Did Avraham care about fame and glory? Of course not. Avraham epitomized bittul and humility. What mattered to Avraham was that when he would become famous, Hashem’s greatness would become known as well.
However, when Avraham was forced to leave Eretz Yisroel, people had reason to voice complaints against Hashem: “Is this what happens when Your servant comes to our land? This results in a famine?!”
Entering Mitzrayim was thus a yeridah not just for Avraham himself, but also for the glory of Hashem’s name. To make matters worse, Sarah was then abducted by Pharaoh. True, he was unable to touch her, but it was not a pleasant occurrence.
Yet, the name of the entire parshah—including these events—is Lech Lecha, which indicates aliyah!
A Yeridah with a Purpose
Maaseh avos siman labanim. Whatever occurred to our forefathers is what will occur to their offspring.
The Zohar details how this is so. Avraham’s descent into Mitzrayim foretold the Egyptian exile. Avraham’s subsequent departure signified the redemption from Mitzrayim. Just as Pharaoh showered Avraham with gifts, the Jews left Mitzrayim with great riches. And just as Pharaoh was unable to touch Sarah, the Egyptians had no control over the Jewish women.
Let’s take a look at Golus Mitzrayim. At first glance, it was a tremendous yeridah. However, this yeridah enabled Bnei Yisroel to achieve an even greater aliyah—receiving the Torah at Har Sinai.
The Arizal explains that the Jews left Mitzrayim not only with material wealth, but also with spiritual treasures. Through being enslaved there for 210 years, they were able to collect the lofty sparks of holiness concealed within Mitzrayim, and this prepared them for Mattan Torah.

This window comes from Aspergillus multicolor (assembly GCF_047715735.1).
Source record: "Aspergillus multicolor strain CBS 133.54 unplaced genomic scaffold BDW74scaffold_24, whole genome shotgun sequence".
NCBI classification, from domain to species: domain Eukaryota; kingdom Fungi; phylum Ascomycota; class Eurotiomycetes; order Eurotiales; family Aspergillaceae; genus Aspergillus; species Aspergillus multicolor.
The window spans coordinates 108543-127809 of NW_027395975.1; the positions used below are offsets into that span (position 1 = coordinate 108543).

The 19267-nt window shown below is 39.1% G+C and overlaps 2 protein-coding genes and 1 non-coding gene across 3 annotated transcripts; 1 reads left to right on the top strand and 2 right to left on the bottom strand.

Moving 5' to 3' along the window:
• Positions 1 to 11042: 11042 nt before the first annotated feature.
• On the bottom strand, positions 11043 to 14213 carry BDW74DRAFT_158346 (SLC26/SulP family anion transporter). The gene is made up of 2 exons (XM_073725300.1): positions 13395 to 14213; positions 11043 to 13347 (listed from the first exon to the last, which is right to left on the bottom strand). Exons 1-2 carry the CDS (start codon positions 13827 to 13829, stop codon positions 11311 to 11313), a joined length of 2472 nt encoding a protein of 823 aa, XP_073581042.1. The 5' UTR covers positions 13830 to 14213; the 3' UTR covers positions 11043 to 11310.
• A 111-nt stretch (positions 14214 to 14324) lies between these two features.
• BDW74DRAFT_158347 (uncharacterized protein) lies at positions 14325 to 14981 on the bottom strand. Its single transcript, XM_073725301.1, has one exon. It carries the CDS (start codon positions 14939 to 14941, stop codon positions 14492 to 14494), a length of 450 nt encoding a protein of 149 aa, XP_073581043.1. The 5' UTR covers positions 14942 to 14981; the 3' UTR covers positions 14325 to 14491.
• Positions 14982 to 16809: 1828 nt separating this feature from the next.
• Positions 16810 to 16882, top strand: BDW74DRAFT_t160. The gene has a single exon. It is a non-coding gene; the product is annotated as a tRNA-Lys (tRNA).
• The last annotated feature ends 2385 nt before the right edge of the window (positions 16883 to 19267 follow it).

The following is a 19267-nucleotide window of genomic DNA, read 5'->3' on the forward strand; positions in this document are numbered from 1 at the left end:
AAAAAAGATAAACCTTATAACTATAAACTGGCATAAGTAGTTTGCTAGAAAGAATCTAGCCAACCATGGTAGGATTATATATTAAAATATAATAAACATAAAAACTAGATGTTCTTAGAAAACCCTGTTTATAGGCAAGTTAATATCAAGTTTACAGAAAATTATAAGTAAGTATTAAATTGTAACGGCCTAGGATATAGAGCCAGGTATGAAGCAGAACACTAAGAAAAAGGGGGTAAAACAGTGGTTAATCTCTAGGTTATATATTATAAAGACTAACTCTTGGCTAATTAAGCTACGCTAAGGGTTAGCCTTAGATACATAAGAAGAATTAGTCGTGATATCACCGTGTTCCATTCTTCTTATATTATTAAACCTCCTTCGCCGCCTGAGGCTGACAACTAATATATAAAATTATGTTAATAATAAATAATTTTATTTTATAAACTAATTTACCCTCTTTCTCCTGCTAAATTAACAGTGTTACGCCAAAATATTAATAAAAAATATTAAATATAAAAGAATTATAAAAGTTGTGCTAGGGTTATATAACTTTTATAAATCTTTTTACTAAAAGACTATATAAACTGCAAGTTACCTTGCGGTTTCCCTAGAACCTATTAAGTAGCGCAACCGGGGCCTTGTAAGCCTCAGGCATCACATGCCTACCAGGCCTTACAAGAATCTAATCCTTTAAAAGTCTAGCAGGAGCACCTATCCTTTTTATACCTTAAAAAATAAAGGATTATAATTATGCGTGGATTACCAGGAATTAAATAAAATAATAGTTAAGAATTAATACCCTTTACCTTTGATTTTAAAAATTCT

The same is true with Avraham. All the yeridos he underwent—the descent to Mitzrayim, the accompanying chilul Hashem, and Sarah’s abduction—were only there so that he could achieve a greater aliyah: Avraham left Mitzrayim with great wealth, and everyone got the clear message not to mess around with Sarah.
When a yeridah leads to an aliyah, it’s not that the yeridah is separate from the aliyah and merely leads to it. Essentially, the yeridah itself is part of the aliyah.
Once, during yechidus, someone complained to the Rebbe that he sometimes experiences yeridos. In reply, the Rebbe instructed him to try to jump across the table standing between them.
At first, the person didn’t understand what the Rebbe wanted, but the Rebbe repeated his request that he jump over the table.
In preparation for the leap, the person took a step backward. Seeing this, the Rebbe stopped him and said, “You see? You wanted to move forward, yet, to do so, you took a step backward. Sometimes a yeridah is merely the first step of an aliyah!”
This is the key point: The aliyah is not just what the yeridah is for, but what it is.
Upwards to Geulah!
This is why the name of the parshah is Lech Lecha. Every event related in the parshah was part of Avraham’s upward journey. But we don’t understand Hashem’s ways. Sometimes the journey takes the form of obvious aliyos, while at other times it involves challenges that seem to be yeridos. However, in truth they, too, were steps in Avraham’s aliyah to Yerushalayim, to the Beis Hamikdash, and to lecha—his inner essence.
Maaseh avos siman labanim. The same is true with Golus Mitzrayim, as well as the dark golus in which we find ourselves today.
Just as Golus Mitzrayim was a preparation for Mattan Torah, the present golus is paving the way for the new depths of Torah that will be revealed when Moshiach comes. At times it might seem that we are going through dark and difficult times. However, we must know that in essence they are all part of the aliyah toward the geulah. Our journey is bringing us ever closer to Yerushalayim and the third Beis Hamikdash!
For further study, see Likkutei Sichos, vol. 5, pp. 57–63